By Sabine Bergmann

For millennia, human beings have gazed into the firmament and been awed by the thousands of stars, galaxies, nebulae and other cosmic wonders visible to the naked eye. But in recent generations, much of humanity has become divorced from these marvels. Today, at least 80 percent of people living in the United States and Europe are so inundated with light pollution that they can't even see our own Milky Way, let alone our neighboring galaxies like Andromeda.

Keep reading... Show less
Sponsored
Shutterstock

Contaminated Cosmetics Pose Growing Risk to Consumers

By Scott Faber

A rash of product recalls, government warning notices and contaminated cosmetics may finally push Congress to give our broken cosmetics law a makeover.

This month, a key Senate committee announced a bipartisan plan to consider cosmetics reform legislation this spring and work for its passage by the full Senate this year.

Keep reading... Show less

America’s Cities Are the Vanguard for a Sustainable Future

By Henry Henderson

In the absence of federal leadership on climate change, America's cities have become the vanguard of the country's efforts to create a sustainable future. Recently, 233 mayors from 46 states and territories, representing 51 million residents across the country, have signed an open letter opposing the repeal of the Clean Power Plan (CPP), the nation's most comprehensive strategy to combat climate change.

Keep reading... Show less
Sponsored
Popular

Giant Sloth Fossils, Mayan Relics Discovered in World's Largest Flooded Cave

Archaeologists exploring the world's largest flooded cave—discovered last month just outside of Tulum, Mexico—have found an impressive treasure trove of relics.

The vast, 216-mile cave actually connects two of the largest flooded cave systems in the world, the 164-mile-long Sistema Sac Actun and the 52-mile-long Dos Ojos system. Aside from an extensive reserve of freshwater and rich biodiversity, the cave also contains an 11-mile-long, 66-food-deep cavern dubbed "the mother of all cenotes." Cenotes are natural pits, or underwater sinkholes, that are often holy sites in ancient Mayan culture.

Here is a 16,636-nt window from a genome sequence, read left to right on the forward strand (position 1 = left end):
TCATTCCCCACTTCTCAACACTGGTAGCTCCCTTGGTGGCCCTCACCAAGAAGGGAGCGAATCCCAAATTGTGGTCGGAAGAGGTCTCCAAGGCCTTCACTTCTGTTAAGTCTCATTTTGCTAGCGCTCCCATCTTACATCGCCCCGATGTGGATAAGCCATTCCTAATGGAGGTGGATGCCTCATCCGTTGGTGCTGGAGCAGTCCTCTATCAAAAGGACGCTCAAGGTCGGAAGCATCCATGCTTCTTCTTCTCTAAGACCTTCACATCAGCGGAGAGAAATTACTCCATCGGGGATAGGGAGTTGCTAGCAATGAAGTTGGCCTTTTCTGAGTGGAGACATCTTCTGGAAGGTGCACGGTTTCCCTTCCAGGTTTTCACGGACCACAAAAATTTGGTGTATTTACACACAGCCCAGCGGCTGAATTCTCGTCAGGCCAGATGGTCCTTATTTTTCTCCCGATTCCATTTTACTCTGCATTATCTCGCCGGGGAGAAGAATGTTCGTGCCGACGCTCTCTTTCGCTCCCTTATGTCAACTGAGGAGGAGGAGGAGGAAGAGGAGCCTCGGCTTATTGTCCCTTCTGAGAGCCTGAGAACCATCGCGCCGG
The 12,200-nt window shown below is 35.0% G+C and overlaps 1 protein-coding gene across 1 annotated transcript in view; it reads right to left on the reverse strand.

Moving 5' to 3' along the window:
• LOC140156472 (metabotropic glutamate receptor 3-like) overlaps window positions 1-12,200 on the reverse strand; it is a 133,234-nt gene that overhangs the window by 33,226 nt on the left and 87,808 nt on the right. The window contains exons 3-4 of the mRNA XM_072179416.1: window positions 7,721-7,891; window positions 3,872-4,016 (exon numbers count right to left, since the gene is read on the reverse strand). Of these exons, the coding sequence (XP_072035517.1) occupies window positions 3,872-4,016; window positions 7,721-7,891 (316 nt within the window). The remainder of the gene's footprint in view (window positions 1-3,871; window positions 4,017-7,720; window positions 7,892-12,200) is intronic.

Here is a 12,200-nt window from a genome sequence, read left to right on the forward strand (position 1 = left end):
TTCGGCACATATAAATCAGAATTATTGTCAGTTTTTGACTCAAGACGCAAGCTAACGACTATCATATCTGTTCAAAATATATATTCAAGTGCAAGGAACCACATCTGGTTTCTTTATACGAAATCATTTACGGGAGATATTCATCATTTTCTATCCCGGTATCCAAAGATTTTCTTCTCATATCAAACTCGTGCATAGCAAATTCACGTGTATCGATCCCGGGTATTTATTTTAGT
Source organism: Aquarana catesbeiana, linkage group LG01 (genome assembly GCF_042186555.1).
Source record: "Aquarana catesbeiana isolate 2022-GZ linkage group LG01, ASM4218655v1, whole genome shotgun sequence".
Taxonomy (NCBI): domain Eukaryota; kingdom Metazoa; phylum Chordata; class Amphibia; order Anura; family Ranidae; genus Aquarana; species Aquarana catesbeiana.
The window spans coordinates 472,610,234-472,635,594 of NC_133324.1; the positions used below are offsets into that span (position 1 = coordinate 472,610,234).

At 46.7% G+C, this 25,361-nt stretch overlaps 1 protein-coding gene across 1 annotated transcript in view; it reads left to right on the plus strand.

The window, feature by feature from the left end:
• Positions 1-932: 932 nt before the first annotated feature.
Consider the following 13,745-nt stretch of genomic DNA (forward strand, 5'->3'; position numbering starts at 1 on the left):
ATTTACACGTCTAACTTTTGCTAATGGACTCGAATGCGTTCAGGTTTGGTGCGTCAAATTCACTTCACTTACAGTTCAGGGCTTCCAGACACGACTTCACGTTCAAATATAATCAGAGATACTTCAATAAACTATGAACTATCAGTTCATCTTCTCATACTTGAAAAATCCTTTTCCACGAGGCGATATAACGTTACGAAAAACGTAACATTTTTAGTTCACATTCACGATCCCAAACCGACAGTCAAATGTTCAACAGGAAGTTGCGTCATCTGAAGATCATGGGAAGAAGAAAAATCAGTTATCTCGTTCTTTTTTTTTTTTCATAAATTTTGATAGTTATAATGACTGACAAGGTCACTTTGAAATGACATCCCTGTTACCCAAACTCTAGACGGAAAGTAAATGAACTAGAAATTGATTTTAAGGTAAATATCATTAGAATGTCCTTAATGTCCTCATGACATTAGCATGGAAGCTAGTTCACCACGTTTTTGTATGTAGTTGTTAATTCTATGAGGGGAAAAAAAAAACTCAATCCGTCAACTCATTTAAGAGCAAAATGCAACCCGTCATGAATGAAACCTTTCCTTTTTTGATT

Keep reading... Show less
A comet may have brought the mammoths to extinction. Royal Tyrell Museum in Drumheller, Alberta / Dave Smith / Flickr

The Day a Comet Set the Earth on Fire: Scientists Find Evidence in Ancient Ice Cores

By Tim Radford

Think of it as the day a comet set the earth on fire. Researchers have evidence of widespread and devastating forest fires around half the world—a blaze to blot out the light of the sun—and all of it at a geological boundary called the Younger Dryas, 13,500 years ago.

The evidence, they say, supports the hypothesis that planet Earth sailed through a cloud of shattered cometary dust and stones, and the atmospheric violence that followed was enough to set light to accumulated forest timber, peat and grasses across the Americas, Europe and western Asia.

Keep reading... Show less
Sponsored

mail-copy

The best of EcoWatch, right in your inbox. Sign up for our email newsletter!